written by: September 30, 2013
Album-art-for-FUZZ-by-FUZZ Release Date: October 1, 2013


California hard-rock trio FUZZ has finally released its self-titled debut after two years in the making. As the band’s name hints, this release is as fuzzy and gritty as one can imagine, drowning the listener in a sea of tenacious noise.

The group’s three members, drummer and lead singer Ty Segall, guitarist and backup vocalist Charles Moothart, and bassist Roland Cosio, have been fine-tuning their ruckus over the past few years to create an energy-driven, high-powered album that is reminiscent of Black Sabbath’s defined sound.

While the band takes obvious inspiration from bands like Sabbath and even Jimi Hendrix, it feels as if it takes a little too much from music that has already been done and redone since that era. FUZZ could easily be a collection of unreleased tracks from the early ’70s, which comes as both a good and a bad thing.

The main downfall of this record is its lack of overall originality, style-wise. It’s a great example of classic hard rock, but the genre has outstayed its welcome.

The style has been duplicated by an innumerable number of bands, making it hard for FUZZ to stand apart in the vast pit of similar artists, especially when the specific road the group chose to go down sounds all too familiar to old-school hard rock fans.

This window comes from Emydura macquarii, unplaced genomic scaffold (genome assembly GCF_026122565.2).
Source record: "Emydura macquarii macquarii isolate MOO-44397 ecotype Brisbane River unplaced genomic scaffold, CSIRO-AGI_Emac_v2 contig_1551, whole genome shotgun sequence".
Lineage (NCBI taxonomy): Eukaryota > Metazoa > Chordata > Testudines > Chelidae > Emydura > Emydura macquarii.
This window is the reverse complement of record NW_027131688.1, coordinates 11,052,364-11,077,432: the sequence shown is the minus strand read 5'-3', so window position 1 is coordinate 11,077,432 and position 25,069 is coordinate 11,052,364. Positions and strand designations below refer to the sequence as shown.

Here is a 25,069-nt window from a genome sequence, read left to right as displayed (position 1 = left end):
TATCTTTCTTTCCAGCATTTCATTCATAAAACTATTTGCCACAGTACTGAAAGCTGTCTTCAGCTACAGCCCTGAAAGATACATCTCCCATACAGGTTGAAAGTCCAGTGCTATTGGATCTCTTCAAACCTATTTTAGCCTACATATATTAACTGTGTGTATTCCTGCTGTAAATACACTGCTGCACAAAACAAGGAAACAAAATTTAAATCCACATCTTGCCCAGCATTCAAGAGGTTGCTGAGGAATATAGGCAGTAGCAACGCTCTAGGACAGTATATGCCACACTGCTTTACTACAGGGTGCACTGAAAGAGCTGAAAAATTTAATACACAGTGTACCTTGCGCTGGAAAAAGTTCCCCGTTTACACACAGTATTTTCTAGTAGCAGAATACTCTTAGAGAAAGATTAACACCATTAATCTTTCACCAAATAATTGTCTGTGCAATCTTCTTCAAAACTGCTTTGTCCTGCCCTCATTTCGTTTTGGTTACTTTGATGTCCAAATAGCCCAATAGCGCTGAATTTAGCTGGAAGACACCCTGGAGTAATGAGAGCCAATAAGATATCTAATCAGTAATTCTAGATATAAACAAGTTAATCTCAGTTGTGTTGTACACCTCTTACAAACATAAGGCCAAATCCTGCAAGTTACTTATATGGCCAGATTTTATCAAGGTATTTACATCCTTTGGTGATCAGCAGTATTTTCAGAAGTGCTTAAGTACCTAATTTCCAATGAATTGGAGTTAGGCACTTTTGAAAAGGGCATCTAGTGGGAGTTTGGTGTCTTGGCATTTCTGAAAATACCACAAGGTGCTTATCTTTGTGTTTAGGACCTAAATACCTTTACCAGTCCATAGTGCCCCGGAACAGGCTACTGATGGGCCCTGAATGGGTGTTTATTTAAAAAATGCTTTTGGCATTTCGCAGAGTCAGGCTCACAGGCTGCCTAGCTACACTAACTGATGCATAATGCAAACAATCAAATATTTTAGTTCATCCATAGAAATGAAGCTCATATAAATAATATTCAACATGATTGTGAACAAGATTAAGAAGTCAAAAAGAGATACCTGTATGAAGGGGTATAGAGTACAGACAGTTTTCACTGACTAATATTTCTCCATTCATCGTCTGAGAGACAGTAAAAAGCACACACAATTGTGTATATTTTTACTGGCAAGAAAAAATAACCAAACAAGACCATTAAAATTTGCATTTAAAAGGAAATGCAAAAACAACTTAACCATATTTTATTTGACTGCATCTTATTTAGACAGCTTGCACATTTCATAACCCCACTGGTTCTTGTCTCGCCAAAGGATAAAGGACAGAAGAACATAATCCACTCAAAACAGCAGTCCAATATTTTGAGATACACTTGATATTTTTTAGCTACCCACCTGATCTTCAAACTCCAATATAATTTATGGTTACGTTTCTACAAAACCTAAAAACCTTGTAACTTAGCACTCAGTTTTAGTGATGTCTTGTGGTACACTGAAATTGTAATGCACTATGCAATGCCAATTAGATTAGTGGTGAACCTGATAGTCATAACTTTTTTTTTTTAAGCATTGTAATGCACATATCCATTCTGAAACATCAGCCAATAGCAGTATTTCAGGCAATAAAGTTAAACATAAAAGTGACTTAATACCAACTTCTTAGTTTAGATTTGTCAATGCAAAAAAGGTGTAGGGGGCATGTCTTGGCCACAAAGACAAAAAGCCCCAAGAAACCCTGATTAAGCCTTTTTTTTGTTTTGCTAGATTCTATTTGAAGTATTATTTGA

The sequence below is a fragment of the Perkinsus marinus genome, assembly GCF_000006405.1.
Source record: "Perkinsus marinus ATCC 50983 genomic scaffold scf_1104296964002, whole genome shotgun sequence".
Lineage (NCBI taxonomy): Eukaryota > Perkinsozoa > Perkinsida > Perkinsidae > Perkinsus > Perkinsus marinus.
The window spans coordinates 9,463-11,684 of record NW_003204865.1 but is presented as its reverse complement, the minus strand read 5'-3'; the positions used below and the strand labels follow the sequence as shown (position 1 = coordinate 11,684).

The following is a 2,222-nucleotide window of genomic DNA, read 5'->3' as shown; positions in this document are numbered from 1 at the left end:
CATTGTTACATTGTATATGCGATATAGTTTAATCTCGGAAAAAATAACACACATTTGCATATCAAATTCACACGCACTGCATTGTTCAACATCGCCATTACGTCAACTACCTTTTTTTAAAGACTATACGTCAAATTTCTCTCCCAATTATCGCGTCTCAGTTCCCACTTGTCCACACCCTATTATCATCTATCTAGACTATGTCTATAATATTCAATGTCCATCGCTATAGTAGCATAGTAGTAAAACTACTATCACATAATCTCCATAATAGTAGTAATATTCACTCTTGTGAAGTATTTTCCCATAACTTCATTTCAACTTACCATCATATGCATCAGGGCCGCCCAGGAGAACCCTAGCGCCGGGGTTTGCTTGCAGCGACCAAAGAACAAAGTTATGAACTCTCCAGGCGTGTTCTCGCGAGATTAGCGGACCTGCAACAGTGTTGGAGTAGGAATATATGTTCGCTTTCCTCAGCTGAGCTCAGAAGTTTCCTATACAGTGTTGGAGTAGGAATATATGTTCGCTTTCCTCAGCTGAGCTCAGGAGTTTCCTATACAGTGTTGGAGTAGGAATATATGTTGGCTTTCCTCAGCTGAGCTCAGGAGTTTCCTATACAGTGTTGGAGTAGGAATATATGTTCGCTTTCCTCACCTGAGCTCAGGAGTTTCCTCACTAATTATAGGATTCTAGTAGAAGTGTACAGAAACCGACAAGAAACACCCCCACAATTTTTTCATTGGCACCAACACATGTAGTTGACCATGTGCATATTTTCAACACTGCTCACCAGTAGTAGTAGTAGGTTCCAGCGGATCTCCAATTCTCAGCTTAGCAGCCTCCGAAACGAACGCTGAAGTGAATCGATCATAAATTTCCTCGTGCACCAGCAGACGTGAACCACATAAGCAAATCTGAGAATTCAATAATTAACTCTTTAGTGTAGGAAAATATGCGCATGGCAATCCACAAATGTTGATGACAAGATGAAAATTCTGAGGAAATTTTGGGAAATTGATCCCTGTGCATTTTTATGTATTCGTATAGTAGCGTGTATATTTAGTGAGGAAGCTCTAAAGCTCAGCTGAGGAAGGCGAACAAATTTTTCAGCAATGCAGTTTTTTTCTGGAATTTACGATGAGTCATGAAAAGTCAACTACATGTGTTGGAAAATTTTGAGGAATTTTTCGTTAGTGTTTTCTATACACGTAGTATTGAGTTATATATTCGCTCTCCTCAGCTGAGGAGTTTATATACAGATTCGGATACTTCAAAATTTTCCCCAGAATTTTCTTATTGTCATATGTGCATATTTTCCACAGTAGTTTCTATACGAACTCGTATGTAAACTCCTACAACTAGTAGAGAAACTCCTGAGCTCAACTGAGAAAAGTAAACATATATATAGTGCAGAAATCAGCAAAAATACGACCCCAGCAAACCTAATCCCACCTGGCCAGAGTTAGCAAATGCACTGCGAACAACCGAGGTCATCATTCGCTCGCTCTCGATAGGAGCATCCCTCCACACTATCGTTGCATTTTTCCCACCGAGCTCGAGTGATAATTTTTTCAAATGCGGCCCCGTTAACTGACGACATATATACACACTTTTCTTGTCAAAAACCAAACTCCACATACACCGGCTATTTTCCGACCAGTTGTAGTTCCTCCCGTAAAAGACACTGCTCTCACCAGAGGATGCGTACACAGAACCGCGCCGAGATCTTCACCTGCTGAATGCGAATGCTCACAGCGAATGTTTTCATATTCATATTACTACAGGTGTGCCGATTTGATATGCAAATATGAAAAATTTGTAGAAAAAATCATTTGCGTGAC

One thing that helps set FUZZ apart is Segall’s high-pitched, punk vocals. They’re a fresh addition to instrumentation that sometimes sounds a bit too copied from the past.

But what the band lacks in originality, it more than make up for in talent and musicianship.

FUZZ has obviously taken a great deal of influence from the hard rock of the ’70s and ’80s, but it has taken these roots and raised the bar to a new level.

Moothart’s guitar is the most impressive facet of the band, outshining even Segall’s vocals. His gruff, overdriven, wavering lead guitar is what drives the LP, bringing the rest of the band up a couple of notches.

Songs like “Loose Structures” and “Preacher” show off Moothart’s undeniable mastery of guitar and stand out as some of the strongest tracks on FUZZ.

The extensive guitar solos that travel all over the board prove time after time to be the band’s major selling point.

The guitar is also responsible for one of the best aspects of the album: the ability to bridge the gap between hard rock and psychedelic rock on certain songs. Trippy tracks like “What’s In My Head?” have a steady groove, but they’ll still make you bang your head.

A lot of respect is due to the band; it has flawlessly managed to bring the listener back to an incredible era of music. The only problem is that this acts as somewhat of a pigeonhole. FUZZ is a gifted group and has proven itself to be worthy of attention with its debut, but it would be nice to see Segall & Co. step out of that box.

The newer aspects of the album are what make it shine; if FUZZ made a record built around those elements, it would be much more unique and enjoyable.

This self-titled release is solid in its musicality, but FUZZ missed an opportunity to be extraordinary.

FUZZ – FUZZ tracklist:

  1. “Earthen Gates”
  2. “Sleigh Ride”
  3. “What’s In My Head”
  4. “Hazemaze”
  5. “Loose Sutures”
  6. “Preacher”
  7. “Raise”
  8. “One”